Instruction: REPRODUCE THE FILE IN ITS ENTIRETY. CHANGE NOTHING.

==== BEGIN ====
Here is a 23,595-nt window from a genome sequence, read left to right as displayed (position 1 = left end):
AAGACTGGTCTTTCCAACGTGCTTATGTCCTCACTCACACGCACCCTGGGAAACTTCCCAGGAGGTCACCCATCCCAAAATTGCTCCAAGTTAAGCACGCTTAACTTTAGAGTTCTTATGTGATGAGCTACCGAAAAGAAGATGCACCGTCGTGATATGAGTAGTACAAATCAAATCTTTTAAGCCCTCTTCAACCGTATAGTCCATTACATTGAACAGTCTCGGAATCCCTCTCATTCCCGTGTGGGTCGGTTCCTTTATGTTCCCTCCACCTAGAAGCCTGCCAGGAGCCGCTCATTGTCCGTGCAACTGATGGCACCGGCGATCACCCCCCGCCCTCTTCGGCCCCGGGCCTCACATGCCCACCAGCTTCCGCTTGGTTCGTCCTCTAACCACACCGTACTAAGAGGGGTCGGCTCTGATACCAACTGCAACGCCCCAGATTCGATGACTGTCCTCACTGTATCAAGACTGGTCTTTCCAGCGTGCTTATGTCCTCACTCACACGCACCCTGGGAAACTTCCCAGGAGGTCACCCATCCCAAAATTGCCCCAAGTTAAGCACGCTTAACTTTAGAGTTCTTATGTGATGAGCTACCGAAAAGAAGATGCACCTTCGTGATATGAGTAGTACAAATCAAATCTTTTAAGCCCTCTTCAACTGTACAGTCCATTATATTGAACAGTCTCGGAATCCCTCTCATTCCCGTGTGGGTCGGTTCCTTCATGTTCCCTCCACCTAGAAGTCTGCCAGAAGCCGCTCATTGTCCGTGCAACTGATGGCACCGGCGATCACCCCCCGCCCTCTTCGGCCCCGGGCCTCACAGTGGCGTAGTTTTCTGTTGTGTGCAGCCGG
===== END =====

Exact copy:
Here is a 23,595-nt window from a genome sequence, read left to right as displayed (position 1 = left end):
AAGACTGGTCTTTCCAACGTGCTTATGTCCTCACTCACACGCACCCTGGGAAACTTCCCAGGAGGTCACCCATCCCAAAATTGCTCCAAGTTAAGCACGCTTAACTTTAGAGTTCTTATGTGATGAGCTACCGAAAAGAAGATGCACCGTCGTGATATGAGTAGTACAAATCAAATCTTTTAAGCCCTCTTCAACCGTATAGTCCATTACATTGAACAGTCTCGGAATCCCTCTCATTCCCGTGTGGGTCGGTTCCTTTATGTTCCCTCCACCTAGAAGCCTGCCAGGAGCCGCTCATTGTCCGTGCAACTGATGGCACCGGCGATCACCCCCCGCCCTCTTCGGCCCCGGGCCTCACATGCCCACCAGCTTCCGCTTGGTTCGTCCTCTAACCACACCGTACTAAGAGGGGTCGGCTCTGATACCAACTGCAACGCCCCAGATTCGATGACTGTCCTCACTGTATCAAGACTGGTCTTTCCAGCGTGCTTATGTCCTCACTCACACGCACCCTGGGAAACTTCCCAGGAGGTCACCCATCCCAAAATTGCCCCAAGTTAAGCACGCTTAACTTTAGAGTTCTTATGTGATGAGCTACCGAAAAGAAGATGCACCTTCGTGATATGAGTAGTACAAATCAAATCTTTTAAGCCCTCTTCAACTGTACAGTCCATTATATTGAACAGTCTCGGAATCCCTCTCATTCCCGTGTGGGTCGGTTCCTTCATGTTCCCTCCACCTAGAAGTCTGCCAGAAGCCGCTCATTGTCCGTGCAACTGATGGCACCGGCGATCACCCCCCGCCCTCTTCGGCCCCGGGCCTCACAGTGGCGTAGTTTTCTGTTGTGTGCAGCCGG